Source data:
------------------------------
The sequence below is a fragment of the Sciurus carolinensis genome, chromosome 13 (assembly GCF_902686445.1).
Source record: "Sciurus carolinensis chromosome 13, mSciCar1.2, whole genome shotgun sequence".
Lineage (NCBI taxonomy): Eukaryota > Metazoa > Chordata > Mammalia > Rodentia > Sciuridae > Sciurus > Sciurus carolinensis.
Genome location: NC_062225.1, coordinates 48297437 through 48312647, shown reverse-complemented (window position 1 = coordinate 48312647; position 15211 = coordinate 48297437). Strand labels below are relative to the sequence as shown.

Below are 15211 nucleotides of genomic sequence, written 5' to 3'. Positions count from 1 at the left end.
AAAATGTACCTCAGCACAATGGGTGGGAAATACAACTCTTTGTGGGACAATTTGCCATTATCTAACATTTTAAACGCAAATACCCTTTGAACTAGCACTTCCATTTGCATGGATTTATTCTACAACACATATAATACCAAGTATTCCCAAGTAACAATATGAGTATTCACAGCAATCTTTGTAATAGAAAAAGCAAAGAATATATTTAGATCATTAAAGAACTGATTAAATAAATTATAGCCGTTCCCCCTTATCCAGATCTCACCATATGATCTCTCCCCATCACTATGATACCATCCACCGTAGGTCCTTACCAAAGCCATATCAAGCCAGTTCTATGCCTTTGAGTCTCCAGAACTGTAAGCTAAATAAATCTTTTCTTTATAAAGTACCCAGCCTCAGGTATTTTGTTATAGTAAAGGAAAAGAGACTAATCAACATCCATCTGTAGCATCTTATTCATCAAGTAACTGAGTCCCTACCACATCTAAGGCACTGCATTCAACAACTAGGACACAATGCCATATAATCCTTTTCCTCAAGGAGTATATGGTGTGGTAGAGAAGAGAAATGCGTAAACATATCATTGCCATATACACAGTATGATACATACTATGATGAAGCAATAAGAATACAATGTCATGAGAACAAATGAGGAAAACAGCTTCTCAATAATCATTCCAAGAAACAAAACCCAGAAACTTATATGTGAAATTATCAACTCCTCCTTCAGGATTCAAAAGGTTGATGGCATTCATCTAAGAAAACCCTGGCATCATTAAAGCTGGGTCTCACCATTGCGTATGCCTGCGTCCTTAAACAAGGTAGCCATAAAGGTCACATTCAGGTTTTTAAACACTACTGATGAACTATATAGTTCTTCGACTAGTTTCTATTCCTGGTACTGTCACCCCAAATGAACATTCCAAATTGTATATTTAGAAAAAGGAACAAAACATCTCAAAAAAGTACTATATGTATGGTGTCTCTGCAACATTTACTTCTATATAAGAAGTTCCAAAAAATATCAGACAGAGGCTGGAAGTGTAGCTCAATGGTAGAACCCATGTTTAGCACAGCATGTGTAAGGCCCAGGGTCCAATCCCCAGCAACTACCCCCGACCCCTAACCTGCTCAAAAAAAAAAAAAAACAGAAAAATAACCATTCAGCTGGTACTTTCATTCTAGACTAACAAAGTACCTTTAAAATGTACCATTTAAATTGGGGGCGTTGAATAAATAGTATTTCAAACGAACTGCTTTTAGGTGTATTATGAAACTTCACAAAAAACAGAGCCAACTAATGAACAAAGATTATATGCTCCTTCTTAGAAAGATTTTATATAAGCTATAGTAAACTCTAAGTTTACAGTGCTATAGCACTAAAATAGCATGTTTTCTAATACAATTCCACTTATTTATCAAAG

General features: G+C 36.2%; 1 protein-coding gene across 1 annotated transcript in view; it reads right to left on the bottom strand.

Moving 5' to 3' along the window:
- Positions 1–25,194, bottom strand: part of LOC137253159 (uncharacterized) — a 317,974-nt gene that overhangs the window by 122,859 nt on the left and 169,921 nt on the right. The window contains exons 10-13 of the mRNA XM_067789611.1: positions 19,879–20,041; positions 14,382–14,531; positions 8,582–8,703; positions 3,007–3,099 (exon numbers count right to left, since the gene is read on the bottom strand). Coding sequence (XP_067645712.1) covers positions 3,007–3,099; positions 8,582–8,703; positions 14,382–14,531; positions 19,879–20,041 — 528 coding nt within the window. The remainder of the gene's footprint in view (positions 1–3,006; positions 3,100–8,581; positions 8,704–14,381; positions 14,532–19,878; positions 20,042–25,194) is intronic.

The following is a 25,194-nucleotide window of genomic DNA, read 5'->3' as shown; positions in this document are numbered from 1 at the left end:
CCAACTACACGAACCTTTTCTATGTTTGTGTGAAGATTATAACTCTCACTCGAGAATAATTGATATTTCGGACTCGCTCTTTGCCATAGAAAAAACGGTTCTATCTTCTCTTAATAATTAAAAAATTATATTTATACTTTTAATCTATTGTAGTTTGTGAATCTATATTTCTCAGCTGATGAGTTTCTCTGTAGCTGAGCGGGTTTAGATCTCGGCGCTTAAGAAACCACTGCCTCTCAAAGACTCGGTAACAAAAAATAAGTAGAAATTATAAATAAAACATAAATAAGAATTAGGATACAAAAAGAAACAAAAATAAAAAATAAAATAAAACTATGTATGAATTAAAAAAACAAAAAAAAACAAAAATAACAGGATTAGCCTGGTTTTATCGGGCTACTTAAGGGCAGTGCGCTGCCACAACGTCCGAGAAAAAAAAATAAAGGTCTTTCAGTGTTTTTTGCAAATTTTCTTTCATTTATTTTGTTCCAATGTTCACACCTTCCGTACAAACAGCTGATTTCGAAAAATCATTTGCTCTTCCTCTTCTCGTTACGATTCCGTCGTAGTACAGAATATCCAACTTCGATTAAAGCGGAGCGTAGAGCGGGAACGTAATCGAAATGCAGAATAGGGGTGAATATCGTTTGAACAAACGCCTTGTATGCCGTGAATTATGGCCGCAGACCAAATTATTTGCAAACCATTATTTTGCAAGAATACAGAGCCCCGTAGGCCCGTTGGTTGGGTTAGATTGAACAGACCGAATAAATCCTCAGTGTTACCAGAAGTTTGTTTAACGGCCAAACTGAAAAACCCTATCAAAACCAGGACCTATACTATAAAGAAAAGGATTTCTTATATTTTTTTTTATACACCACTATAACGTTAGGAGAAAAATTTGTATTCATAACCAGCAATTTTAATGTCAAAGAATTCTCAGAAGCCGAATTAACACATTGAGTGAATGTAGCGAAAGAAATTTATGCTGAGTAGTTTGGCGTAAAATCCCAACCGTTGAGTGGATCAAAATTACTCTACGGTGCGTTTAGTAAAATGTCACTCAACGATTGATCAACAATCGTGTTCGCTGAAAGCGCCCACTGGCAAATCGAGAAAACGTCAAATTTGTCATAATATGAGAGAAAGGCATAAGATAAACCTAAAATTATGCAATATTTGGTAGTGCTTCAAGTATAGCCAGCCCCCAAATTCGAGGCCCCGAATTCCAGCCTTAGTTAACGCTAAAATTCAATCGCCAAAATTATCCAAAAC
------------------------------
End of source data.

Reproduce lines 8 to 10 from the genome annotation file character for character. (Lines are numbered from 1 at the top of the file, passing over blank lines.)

Moving 5' to 3' along the window:
- Positions 1–25,194, bottom strand: part of LOC137253159 (uncharacterized) — a 317,974-nt gene that overhangs the window by 122,859 nt on the left and 169,921 nt on the right. The window contains exons 10-13 of the mRNA XM_067789611.1: positions 19,879–20,041; positions 14,382–14,531; positions 8,582–8,703; positions 3,007–3,099 (exon numbers count right to left, since the gene is read on the bottom strand). Coding sequence (XP_067645712.1) covers positions 3,007–3,099; positions 8,582–8,703; positions 14,382–14,531; positions 19,879–20,041 — 528 coding nt within the window. The remainder of the gene's footprint in view (positions 1–3,006; positions 3,100–8,581; positions 8,704–14,381; positions 14,532–19,878; positions 20,042–25,194) is intronic.

The following is a 25,194-nucleotide window of genomic DNA, read 5'->3' as shown; positions in this document are numbered from 1 at the left end: